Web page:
Monmouth - Bridget Draxler, Chris Buban, and Marcie Beintema 
Lake Forest - Jim Cubit and David Levinson

Stay tuned for more stories of innovation across the ACM...

Friday, February 6, 2015

Innovation Throughout the ACM - Part Two

In our latest installment looking at innovation across the ACM, we will focus on Luther, Lawrence, and Cornell.  As with my earlier post, I want to thank the instructional technology teams at each ACM member institution for contributing photos and text.  Individual credit is given at the bottom of the post.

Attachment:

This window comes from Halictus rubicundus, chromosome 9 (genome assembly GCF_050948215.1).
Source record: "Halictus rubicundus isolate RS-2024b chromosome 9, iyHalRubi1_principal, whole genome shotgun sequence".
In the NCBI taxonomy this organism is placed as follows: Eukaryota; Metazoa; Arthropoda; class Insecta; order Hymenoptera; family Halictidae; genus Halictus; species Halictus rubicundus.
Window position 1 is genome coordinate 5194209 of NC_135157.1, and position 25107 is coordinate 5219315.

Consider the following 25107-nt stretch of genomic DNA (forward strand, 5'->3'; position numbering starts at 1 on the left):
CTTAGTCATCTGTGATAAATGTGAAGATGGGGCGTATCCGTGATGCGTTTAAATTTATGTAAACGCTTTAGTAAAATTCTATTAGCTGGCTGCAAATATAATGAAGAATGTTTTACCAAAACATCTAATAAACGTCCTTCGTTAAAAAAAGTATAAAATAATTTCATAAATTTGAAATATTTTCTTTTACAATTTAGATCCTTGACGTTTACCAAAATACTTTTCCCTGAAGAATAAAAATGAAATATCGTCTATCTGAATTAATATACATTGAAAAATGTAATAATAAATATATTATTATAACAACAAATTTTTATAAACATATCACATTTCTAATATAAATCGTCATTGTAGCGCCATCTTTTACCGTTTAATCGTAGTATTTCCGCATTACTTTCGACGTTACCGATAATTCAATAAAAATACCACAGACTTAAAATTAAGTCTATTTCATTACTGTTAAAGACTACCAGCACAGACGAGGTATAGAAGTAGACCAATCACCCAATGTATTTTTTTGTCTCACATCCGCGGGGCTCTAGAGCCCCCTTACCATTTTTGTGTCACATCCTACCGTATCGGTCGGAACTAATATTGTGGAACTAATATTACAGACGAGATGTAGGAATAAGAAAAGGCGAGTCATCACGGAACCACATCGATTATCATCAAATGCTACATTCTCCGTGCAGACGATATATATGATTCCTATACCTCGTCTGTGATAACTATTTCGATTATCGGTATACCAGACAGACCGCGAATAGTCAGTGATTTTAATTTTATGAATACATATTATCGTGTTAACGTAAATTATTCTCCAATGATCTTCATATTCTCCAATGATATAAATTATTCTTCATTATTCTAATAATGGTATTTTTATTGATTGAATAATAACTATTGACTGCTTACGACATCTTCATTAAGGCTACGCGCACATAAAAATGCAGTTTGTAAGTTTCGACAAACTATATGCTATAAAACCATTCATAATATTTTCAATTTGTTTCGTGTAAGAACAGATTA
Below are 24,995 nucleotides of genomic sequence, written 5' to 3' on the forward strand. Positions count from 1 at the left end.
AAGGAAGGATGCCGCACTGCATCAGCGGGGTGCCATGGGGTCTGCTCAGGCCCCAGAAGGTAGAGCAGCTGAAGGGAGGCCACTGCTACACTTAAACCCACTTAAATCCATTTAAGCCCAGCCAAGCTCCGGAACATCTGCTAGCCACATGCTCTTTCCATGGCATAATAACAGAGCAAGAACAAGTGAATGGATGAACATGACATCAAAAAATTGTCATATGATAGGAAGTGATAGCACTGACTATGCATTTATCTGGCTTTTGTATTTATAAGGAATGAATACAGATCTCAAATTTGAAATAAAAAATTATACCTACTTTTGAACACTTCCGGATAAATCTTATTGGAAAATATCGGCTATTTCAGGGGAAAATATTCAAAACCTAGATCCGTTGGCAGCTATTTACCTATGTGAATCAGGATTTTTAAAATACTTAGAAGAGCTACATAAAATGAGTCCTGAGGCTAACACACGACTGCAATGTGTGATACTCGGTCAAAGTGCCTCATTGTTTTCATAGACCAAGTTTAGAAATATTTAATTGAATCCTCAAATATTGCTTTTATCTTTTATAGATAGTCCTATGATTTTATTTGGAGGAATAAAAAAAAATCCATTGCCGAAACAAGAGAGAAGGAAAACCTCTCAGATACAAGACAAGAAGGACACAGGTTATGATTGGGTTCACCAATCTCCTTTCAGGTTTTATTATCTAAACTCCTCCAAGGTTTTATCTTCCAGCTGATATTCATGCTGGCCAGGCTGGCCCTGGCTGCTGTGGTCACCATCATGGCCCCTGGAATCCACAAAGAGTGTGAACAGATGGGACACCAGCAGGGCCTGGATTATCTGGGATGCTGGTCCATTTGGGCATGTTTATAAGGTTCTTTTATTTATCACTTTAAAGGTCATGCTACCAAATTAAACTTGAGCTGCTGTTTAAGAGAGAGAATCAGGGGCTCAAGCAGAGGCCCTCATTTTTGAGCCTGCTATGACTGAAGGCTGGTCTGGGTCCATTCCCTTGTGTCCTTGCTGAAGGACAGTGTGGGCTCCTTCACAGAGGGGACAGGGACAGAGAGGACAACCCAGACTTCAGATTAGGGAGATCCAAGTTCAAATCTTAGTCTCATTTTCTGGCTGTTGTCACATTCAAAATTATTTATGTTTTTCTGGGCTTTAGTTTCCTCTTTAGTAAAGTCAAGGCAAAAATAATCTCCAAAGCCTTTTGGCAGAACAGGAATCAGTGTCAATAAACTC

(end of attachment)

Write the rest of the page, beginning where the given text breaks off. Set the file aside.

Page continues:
The Digital Media Center is located on the lower floor of Preus Library.  The multimedia lab consists of an open learning space with high-end computers for faculty, staff and students to edit and create media projects such as audio, video, photography and more.  Included in this space are 20 Mac workstations, presentation equipment (flat panel TVs, HD LCD projector, podium, control system, speakers, whiteboards), checkout equipment (external hard drives, headphones), and media conversion equipment (VHS to DVD, LP to digital, cassette tape to digital).  Some of the software includes: Final Cut Pro X, Motion, Compressor, Logic Pro X, Adobe CS6 and Creative Cloud, MS Office.  The multimedia studio is an acoustically designed space with a flexible lighting and backdrop system for use in photography, video and audio recordings.  In the control booth, a digital mixer gives users the ability to do multitrack recording. It is also equipped with a video switcher for live production and broadcasting.  This technology provides the user with hands-on experience directing and producing media projects.  There are also trained technicians available to assist with any of the technology in the space.  Photos of the Digital Media Center are below: